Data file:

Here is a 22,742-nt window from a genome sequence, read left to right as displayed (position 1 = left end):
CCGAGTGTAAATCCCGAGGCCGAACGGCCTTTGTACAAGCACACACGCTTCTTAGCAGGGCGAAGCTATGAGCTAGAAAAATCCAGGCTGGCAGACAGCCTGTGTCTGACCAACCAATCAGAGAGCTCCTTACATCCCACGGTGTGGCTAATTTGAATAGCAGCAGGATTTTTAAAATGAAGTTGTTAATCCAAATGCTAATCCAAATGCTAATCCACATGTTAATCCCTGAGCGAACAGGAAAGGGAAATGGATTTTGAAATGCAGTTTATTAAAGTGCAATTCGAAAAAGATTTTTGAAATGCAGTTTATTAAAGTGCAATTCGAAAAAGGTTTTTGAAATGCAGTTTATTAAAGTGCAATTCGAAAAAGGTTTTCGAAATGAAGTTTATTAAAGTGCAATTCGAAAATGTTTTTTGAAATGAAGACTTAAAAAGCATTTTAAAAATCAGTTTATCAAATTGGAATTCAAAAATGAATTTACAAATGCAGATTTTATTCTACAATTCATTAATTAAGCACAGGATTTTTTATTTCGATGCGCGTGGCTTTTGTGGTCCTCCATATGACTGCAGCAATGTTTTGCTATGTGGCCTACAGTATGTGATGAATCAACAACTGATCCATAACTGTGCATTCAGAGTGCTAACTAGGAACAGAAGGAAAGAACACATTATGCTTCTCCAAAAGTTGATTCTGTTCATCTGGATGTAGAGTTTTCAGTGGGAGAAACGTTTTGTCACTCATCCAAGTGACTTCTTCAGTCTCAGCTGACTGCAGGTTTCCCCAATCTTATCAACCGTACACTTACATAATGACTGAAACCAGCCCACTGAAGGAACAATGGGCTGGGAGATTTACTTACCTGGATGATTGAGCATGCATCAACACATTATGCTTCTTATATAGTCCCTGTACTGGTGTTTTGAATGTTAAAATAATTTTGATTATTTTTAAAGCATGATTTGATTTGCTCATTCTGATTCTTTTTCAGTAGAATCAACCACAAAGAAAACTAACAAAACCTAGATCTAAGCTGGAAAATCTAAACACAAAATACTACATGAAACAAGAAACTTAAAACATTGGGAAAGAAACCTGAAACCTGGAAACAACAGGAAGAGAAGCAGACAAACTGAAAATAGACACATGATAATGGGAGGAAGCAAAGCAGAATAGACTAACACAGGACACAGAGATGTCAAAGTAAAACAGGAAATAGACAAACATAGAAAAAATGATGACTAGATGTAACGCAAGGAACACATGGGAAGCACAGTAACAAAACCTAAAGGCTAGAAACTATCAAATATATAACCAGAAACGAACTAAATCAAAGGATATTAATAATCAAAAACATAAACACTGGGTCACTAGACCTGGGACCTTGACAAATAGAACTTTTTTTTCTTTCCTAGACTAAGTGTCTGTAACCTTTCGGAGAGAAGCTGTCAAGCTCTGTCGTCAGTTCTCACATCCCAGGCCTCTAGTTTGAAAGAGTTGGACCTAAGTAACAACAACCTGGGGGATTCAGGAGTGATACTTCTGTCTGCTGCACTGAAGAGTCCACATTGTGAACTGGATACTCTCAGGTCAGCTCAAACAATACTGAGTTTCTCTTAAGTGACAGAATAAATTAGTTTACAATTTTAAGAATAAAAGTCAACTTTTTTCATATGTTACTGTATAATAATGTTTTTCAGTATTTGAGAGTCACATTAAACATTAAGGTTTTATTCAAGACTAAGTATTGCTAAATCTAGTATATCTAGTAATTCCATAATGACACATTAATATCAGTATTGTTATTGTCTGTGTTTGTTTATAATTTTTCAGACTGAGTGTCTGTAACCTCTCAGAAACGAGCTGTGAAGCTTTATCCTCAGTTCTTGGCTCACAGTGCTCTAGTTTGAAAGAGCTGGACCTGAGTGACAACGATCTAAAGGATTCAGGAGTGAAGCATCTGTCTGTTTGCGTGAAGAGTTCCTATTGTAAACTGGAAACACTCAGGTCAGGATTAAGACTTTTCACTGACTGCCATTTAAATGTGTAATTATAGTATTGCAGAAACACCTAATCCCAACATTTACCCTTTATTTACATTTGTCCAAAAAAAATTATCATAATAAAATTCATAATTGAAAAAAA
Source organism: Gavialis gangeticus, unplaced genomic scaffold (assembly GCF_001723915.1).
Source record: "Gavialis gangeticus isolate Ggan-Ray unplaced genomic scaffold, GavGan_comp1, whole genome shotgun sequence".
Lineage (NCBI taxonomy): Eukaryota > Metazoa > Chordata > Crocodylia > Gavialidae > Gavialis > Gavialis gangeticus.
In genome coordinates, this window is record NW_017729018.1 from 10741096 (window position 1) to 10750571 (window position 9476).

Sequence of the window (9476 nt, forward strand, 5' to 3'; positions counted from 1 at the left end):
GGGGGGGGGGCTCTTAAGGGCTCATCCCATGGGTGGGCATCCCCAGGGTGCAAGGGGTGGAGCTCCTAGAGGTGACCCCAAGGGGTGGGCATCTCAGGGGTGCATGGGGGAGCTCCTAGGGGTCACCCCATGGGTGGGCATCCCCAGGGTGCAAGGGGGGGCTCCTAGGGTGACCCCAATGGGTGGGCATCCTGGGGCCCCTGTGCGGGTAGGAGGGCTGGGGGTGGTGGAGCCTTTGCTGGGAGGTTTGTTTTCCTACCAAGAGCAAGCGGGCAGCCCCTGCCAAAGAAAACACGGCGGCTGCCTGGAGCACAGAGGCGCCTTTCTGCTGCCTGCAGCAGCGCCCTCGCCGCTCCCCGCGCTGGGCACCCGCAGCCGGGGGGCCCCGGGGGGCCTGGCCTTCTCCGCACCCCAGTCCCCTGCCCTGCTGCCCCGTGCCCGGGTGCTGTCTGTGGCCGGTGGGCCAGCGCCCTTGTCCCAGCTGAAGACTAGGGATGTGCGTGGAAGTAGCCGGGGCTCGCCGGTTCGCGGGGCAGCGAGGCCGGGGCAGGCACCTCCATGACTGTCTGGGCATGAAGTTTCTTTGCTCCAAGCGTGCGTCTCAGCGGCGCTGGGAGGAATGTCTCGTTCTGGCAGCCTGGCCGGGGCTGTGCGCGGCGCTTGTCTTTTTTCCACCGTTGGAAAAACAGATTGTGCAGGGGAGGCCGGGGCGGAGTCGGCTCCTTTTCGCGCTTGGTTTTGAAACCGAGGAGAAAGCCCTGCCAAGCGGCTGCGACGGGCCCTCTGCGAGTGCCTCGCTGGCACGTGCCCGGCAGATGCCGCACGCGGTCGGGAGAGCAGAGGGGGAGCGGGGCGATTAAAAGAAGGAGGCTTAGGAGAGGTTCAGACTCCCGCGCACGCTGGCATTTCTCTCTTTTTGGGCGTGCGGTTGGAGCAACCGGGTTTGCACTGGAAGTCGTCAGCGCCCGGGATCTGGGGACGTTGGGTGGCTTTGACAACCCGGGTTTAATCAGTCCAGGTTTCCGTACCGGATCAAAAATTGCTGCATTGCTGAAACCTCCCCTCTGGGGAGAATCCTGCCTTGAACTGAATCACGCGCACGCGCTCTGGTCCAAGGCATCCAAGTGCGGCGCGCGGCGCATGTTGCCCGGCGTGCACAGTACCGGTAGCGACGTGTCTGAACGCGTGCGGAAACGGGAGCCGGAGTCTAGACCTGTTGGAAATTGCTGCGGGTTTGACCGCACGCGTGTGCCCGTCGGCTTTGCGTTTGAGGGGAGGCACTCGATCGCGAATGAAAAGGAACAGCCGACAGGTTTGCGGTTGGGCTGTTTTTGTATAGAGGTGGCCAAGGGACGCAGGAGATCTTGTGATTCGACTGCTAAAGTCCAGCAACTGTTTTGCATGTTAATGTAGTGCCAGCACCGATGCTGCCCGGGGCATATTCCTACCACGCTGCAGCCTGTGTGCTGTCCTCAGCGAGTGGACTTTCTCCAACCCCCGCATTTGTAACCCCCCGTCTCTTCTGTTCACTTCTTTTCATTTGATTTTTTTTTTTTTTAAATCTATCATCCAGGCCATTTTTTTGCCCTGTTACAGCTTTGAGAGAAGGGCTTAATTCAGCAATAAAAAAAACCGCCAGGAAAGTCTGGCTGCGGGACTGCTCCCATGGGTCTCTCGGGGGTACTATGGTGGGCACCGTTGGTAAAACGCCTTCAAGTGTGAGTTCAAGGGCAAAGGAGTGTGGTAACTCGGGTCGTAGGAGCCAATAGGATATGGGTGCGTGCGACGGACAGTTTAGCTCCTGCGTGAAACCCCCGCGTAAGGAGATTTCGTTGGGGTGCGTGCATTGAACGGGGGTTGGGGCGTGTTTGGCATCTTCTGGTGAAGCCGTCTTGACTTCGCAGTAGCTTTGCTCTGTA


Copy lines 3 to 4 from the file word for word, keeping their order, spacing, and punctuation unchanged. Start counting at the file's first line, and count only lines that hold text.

Source organism: Gavialis gangeticus, unplaced genomic scaffold (assembly GCF_001723915.1).
Source record: "Gavialis gangeticus isolate Ggan-Ray unplaced genomic scaffold, GavGan_comp1, whole genome shotgun sequence".